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Glen Cove City Council rejects eating disorder group home

The mayor said “Glen Cove is a very, very accepting city” but, he said, “it doesn’t seem like it would fit in with that neighborhood.”

Glen Cove mayor Timothy Tenke votes on the

Glen Cove mayor Timothy Tenke votes on the proposal for an eating disorder clinic in Glen Cove on Tuesday, Feb. 20, 2018. Photo Credit: Raychel Brightman

The Glen Cove City Council has unanimously rejected an application from a California company to convert a three-story house into a residence for people with eating disorders.

The move sets up a potential battle between the city and the company, Malibu-based Monte Nido & Affiliates. Monte Nido asserts that the residence on St. Andrews Lane is covered under the state Padavan law that limits a municipality’s ability to prohibit some types of group homes.

Monte Nido’s chief development officer, Jennifer Gallagher, said “we are very committed to that site” but that company officials need to analyze the city’s Tuesday decision before deciding whether to appeal it to the state Office of Mental Health. The state can require Glen Cove to allow the residence, although the city could go to court to appeal.

Mayor Timothy Tenke said after the meeting Tuesday that “Glen Cove is a very, very accepting city” but that the group home “doesn’t seem like it would fit in with that neighborhood.”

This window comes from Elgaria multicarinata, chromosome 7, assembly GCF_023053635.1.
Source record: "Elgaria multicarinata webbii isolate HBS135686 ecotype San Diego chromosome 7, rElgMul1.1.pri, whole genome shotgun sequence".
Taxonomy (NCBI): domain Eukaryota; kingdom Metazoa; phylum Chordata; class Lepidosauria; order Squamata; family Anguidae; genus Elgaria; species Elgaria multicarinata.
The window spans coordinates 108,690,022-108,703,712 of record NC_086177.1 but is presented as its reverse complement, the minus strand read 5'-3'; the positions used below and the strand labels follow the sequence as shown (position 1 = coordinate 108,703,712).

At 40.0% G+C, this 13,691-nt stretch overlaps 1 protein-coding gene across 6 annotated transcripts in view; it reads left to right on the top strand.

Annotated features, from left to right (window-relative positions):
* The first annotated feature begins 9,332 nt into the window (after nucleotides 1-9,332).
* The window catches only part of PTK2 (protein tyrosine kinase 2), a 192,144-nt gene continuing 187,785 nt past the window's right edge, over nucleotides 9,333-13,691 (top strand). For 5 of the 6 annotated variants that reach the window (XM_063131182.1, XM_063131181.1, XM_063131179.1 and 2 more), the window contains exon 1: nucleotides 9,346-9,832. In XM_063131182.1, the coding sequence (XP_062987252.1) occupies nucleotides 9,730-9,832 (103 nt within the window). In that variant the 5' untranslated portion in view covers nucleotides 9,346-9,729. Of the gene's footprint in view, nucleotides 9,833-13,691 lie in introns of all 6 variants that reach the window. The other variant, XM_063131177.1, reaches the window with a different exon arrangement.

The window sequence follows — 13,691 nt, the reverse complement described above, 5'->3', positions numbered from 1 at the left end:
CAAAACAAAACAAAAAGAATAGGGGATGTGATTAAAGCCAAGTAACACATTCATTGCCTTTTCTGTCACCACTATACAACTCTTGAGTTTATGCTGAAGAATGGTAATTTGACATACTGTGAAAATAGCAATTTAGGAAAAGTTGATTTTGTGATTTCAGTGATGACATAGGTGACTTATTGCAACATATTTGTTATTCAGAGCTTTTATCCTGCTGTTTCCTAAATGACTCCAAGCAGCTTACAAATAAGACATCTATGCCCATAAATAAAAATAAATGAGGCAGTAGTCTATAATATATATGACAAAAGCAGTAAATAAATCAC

The resolution the council approved says the residence “would result in such a concentration of similar community residential facilities that the nature and character of the area would be substantially altered.”

Monte Nido attorney Kathleen Deegan Dickson said there are no licensed group homes within a half mile of the property.

The resolution also proposes two alternate locations in the city. The Padavan law allows municipalities to reject a location if there is an alternative the applicant accepts.

Monte Nido had looked into one of the homes but it is not available, Deegan Dickson said. A Zillow listing says it is “off market.” The other home, which county records list as 2,336 square feet, is far too small for the 14-bed facility Monte Nido is planning, Deegan Dickson said.

A third home that many community residents have proposed as an alternate site is not for sale, said Kevin Beiner, senior vice president and regional executive director for Northwell Health, which owns the house. It is across the street from Northwell’s Glen Cove Hospital.

Gigi Ferrante, who lives near the St. Andrews Lane location and said it is inappropriate for a residential neighborhood, said she is “very happy the council reflected the sentiments of the citizens of the city of Glen Cove. It’s not about the mission of the residence, which we support. It’s about the location.”

Gallagher said a residence for people with eating disorders such as bulimia and anorexia nervosa is desperately needed on the Island. The only adult residential facility in the state is in Westchester County, so Long Islanders with eating disorders often must leave the area for residential treatment, she said.

“We’re not giving up,” Gallagher said.


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